The Party of Davos
The looming economic crisis comes from the unsustainable US external debt. For more than a quarter-century, we Americans have been buying more from the rest of the world than we have been selling it, and borrowing from abroad to make up the difference. The resulting trade deficit has been a major engine of global growth under Davos's management. But common sense and simple arithmetic tell us that even the United States cannot go on much longer spending more than it is earning.
When the day of reckoning comes, high interest rates and a falling dollar will force us Americans to rebalance our trade by cutting the price of what we sell and raising the price of what we buy, lowering real incomes. The crisis in the nation's trade sector will be transmitted to the rest of the economy, made vulnerable by overindebted consumers, overleveraged pension funds and overpriced houses. Thanks to George W. Bush's reckless fiscal deficits, the government will have less ability to overcome an economic crisis through borrow-and-spend, as it did in the last economic downturn. With the appetite for America's IOUs diminishing, US politicians will have their hands full dealing with rising energy costs and the tottering finances of healthcare, education and pensions.
The basics of a harder-times scenario are not much in dispute. The debate is between those who foresee a hard landing and those who believe that the world's central bankers will somehow figure out a way to avoid a global financial meltdown. But hard landing or soft, even the staunchest supporters of globalization admit that lower living standards are already in the cards. N. Gregory Mankiw, who as Bush's chief economist famously praised the offshoring of American jobs, recently acknowledged that US reliance on foreign savings to support its consumption means a "less prosperous future."
Financier Warren Buffett reaches the obvious conclusion: We are headed for "significant political unrest." Democratic Senator Max Baucus, a staunch free-trader, recently told Chinese business executives that unless they cut their country's trade deficit with America "US politics will become unmanageable." New York Times columnist and Davos champion Thomas Friedman, who also sees the writing on the wall, suggests dividing political parties by economic class, with Republican Wall Street joining with Democratic Hollywood against disgruntled working-class "populists" in both red and blue states.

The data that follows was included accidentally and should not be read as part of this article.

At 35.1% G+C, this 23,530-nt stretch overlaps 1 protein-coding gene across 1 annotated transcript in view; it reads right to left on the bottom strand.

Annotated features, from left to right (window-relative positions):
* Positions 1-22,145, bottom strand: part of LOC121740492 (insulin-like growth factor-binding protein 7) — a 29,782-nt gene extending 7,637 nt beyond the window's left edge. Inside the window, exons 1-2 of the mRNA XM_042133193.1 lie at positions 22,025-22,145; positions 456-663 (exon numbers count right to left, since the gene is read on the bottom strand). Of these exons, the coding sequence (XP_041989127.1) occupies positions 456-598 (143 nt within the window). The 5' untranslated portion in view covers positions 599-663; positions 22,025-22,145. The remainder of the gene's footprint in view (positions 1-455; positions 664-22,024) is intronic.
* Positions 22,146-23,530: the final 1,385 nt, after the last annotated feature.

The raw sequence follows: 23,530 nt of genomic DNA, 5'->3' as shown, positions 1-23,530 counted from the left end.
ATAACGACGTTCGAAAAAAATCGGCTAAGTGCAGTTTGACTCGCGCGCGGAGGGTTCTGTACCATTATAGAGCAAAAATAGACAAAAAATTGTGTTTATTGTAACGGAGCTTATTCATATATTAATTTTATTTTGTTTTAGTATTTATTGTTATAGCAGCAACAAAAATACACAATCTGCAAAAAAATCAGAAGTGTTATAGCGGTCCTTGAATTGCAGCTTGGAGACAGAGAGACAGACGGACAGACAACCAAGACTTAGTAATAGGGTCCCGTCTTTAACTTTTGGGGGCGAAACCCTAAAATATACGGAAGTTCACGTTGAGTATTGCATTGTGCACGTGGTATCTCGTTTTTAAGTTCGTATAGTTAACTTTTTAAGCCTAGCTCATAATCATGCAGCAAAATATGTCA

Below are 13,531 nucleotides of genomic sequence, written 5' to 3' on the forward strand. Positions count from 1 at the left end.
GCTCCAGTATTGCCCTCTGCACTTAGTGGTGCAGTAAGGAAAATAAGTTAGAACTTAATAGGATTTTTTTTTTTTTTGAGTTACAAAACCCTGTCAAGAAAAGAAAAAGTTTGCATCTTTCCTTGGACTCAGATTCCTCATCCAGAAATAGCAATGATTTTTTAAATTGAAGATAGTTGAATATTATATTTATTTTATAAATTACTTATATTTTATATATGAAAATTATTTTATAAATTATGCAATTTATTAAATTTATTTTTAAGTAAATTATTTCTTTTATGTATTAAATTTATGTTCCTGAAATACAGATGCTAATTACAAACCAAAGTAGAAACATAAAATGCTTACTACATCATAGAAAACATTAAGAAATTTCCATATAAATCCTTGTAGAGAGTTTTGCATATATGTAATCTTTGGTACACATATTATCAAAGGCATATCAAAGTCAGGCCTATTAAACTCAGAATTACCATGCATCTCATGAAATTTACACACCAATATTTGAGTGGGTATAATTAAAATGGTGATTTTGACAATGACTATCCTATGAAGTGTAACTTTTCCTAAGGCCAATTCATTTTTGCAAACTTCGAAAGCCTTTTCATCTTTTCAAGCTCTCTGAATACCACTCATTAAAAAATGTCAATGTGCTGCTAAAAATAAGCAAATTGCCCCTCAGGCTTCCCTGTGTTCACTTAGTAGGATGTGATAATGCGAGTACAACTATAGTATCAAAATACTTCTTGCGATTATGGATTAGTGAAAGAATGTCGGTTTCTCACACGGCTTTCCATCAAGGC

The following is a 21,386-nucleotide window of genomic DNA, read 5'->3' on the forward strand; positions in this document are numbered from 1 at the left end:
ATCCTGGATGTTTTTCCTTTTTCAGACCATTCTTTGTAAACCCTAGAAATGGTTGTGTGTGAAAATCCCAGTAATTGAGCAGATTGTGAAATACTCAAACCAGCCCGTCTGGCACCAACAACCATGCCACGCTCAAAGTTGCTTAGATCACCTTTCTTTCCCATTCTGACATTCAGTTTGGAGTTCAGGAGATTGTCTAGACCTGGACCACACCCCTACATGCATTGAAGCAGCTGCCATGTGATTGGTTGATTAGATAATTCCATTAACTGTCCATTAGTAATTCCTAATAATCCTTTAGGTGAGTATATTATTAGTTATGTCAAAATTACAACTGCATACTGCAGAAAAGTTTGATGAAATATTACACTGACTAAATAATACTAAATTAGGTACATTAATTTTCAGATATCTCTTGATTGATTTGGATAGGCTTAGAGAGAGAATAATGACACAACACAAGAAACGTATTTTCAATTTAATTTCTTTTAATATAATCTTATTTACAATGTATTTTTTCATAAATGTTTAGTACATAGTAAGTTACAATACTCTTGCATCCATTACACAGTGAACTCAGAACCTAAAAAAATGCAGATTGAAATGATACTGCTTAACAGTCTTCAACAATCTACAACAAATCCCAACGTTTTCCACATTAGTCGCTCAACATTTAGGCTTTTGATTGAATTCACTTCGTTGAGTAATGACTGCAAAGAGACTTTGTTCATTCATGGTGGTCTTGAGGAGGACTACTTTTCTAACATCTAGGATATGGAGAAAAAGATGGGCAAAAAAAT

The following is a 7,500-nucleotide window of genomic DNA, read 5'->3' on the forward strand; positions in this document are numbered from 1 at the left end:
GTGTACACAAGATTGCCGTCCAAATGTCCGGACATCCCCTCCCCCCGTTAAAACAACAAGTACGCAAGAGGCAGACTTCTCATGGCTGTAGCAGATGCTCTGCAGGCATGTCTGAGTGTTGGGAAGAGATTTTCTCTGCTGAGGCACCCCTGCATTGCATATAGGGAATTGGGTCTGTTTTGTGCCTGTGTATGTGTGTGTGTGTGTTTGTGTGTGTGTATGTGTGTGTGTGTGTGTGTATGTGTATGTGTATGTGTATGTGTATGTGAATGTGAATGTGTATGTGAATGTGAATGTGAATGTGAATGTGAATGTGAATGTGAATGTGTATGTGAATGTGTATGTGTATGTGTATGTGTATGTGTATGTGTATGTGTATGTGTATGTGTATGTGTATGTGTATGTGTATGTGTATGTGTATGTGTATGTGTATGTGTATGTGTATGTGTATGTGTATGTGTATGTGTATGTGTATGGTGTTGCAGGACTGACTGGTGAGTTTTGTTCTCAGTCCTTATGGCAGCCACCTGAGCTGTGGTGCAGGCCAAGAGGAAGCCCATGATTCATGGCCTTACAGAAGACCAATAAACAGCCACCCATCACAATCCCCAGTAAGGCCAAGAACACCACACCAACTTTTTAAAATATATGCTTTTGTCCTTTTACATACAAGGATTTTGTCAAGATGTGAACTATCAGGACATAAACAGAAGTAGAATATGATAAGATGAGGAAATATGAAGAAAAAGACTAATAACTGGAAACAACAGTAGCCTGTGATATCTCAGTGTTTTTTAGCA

But working-class disgruntlement is likely to go beyond Freidman's stereotype of uneducated losers. The outsourcing and downsizing of opportunities is already adding to the insecurity of people much further up the skill ladder. There are signs that the anxiety is spreading to the business class as well; within organizations such as the National Association of Manufacturers, the owners of smaller and medium-sized businesses, who still depend on an American workforce, are beginning to dissent from the once united front in favor of globalization.
Resistance to Davos is also growing in our own hemispheric neighborhood. Latin American oligarchs who prospered by selling their countries' assets and people to transnational investors have been ousted in Brazil, Argentina, Venezuela, Uruguay and Bolivia. In Mexico, which is having a presidential election this July, a leftist critic of NAFTA leads in the polls. The Party of Davos may not be over, but the rest of the world seems less willing to foot the bill.
Here in America, the coming unrest could turn right as well as left. The Republican Party is hopelessly tied to the multinational priorities of the US business elite, but its managers are skilled at stoking nationalist resentment among the working-class victims.
In the two-party system the burden therefore rests on the Democrats' ability to produce leaders who are not co-opted by the Party of Davos. Given the current crop, our chances may not seem great. But leaders are often produced by the times. As globalization's squeeze on ordinary Americans continues, the political price will rise for those who continue to give priority to bringing Burger King to Baghdad over healthcare to Baltimore. It's worth remembering that Franklin Roosevelt, who was as elite and privileged as one could get, responded to the economic crisis of his time by becoming--as they muttered in the best clubs--"a traitor to his class."